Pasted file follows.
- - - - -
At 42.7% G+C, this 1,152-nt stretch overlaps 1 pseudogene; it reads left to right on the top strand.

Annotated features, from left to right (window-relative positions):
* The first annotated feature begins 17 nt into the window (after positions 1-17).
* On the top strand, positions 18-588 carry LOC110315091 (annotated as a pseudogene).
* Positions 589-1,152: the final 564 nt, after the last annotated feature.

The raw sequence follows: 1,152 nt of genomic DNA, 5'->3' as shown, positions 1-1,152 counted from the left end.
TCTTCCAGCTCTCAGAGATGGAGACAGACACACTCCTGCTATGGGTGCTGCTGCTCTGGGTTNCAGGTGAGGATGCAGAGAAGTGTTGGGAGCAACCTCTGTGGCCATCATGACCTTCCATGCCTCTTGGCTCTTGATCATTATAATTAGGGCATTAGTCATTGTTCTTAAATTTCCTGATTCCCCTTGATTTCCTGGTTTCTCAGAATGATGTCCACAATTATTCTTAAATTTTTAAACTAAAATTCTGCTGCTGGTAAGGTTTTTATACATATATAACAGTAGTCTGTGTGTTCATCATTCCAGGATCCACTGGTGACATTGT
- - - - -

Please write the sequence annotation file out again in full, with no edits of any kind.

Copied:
At 42.7% G+C, this 1,152-nt stretch overlaps 1 pseudogene; it reads left to right on the top strand.

Annotated features, from left to right (window-relative positions):
* The first annotated feature begins 17 nt into the window (after positions 1-17).
* On the top strand, positions 18-588 carry LOC110315091 (annotated as a pseudogene).
* Positions 589-1,152: the final 564 nt, after the last annotated feature.

The raw sequence follows: 1,152 nt of genomic DNA, 5'->3' as shown, positions 1-1,152 counted from the left end.
TCTTCCAGCTCTCAGAGATGGAGACAGACACACTCCTGCTATGGGTGCTGCTGCTCTGGGTTNCAGGTGAGGATGCAGAGAAGTGTTGGGAGCAACCTCTGTGGCCATCATGACCTTCCATGCCTCTTGGCTCTTGATCATTATAATTAGGGCATTAGTCATTGTTCTTAAATTTCCTGATTCCCCTTGATTTCCTGGTTTCTCAGAATGATGTCCACAATTATTCTTAAATTTTTAAACTAAAATTCTGCTGCTGGTAAGGTTTTTATACATATATAACAGTAGTCTGTGTGTTCATCATTCCAGGATCCACTGGTGACATTGT